Crane v. Commissioner
331 U.S. 1 (1947)

  • Ms. Crane inherited all her husband's property when he died. Unfortunately for Ms. Crane, she also inherited all of his debt.
    • Mr. Crane owned a building that had a $255k mortgage on it, plus $7k in interest.
      • It was a non-recourse obligation, which means that if Ms. Crane didn't pay, they could take the building back, but they couldn't go after any of Ms. Crane's other assets.
    • The building was assessed to be worth exactly the amount of the mortgage, so in a way you could argue that Ms. Crane acquired $0. She got $262k of building and also $262k of debt to go with it.
  • Ms. Crane couldn't keep up with the payments, and eventually sold the building for the price of the mortgage plus $2500.
  • Ms. Crane reported the $2500 on her taxes (half as gross income and half as capital gains but don't worry about that). The IRS claimed that Ms. Crane owed a lot more than that.
    • The IRS argued that while the building was originally worth $262k there had been depreciation (and Ms. Crane had taken credit for that depreciation on her taxes), so when Ms. Crane sold it, the building had lost $28k of value, so Ms. Crane really made a gain of about $30k.
  • The Tax Court found for Ms. Crane. The IRS appealed.
    • The Tax Court found that what Ms. Crane had inherited was equity, which is the difference in value of the land and building in excess of the value of the mortgage. That was $0.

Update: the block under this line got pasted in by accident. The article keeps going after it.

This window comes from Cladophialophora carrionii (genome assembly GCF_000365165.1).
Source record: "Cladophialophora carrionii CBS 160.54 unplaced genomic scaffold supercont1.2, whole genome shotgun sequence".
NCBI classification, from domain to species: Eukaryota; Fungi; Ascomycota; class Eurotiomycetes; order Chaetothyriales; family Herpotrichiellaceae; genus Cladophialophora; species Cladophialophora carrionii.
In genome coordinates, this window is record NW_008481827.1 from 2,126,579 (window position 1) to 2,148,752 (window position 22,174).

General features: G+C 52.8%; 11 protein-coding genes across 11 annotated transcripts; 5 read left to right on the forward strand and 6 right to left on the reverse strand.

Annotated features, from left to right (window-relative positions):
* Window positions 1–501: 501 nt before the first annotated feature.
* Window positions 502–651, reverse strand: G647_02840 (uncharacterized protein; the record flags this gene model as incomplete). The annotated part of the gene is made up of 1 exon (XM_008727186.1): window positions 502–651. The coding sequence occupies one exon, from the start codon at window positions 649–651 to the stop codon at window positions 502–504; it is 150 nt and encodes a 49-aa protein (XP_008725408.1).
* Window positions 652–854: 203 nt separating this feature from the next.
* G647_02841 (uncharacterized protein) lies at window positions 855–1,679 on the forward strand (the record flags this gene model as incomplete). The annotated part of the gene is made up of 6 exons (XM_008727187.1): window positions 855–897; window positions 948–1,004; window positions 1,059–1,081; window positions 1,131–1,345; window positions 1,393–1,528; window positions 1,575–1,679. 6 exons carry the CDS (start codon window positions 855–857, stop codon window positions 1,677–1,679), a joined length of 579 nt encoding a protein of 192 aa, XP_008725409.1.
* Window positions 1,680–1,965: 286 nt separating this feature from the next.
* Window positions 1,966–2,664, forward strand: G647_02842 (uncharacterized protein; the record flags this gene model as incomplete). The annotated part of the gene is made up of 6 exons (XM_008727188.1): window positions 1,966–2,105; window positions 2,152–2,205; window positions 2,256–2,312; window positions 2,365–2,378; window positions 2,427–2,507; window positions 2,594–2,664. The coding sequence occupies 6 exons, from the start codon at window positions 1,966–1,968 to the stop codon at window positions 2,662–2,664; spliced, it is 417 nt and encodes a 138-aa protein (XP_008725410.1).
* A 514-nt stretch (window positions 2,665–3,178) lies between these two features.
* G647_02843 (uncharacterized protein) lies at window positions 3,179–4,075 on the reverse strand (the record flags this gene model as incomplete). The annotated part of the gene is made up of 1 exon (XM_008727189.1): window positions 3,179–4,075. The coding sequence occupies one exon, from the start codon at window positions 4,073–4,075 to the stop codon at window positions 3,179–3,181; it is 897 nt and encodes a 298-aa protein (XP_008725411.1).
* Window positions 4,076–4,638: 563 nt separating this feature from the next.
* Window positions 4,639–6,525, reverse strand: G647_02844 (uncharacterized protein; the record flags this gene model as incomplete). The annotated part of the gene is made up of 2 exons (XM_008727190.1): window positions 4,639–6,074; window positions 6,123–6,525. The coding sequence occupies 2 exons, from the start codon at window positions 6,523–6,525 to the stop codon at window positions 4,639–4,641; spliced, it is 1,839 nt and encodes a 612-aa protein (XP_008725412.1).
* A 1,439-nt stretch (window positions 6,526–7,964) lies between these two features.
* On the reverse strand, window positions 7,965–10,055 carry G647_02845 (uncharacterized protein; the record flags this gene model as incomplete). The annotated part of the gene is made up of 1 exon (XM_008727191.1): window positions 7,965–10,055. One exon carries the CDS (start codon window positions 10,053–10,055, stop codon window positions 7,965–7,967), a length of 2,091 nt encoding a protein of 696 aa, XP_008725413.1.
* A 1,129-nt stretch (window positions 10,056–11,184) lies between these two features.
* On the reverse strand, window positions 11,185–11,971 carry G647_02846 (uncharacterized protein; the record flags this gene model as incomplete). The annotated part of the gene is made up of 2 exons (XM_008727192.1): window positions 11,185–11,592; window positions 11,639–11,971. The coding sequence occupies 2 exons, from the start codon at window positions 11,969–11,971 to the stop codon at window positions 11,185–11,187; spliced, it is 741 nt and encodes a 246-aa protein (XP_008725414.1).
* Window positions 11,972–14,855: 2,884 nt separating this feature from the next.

• The Appellate Court reversed. Ms. Crane appealed.
    • The Appellate Court found that Ms. Crane didn't inherit equity, she inherited property. When the property was sold, she received income equal to the amount of debt assumed by the purchaser that was in excess of the value of the building and land.
  • The US Supreme Court affirmed and found for the IRS.
    • The US Supreme Court agreed with the IRS that what Ms. Crane inherited was property and not equity.
    • The Court found that when Ms. Crane sold the house, she made a gain because she sold the property for more than it was worth.
      • So Ms. Crane made a profit even though she didn't actually get any of the money.
  • When Ms. Crane previously calculated depreciation on her taxes, she basically had said that she lost $28k of value on the property (because she only counted the fair market value of the property in the calculations, not her equity (which was $0)). So it was inconsistent for her to later say that she had no equity in the property.
  • This case stands for the idea that non-recourse liability will occupy the same posture for tax purposes as full recourse liability does.
    • Basically, a taxpayer is treated as having realized proceeds from the elimination of a debt even if that taxpayer had no personal liability for the debt.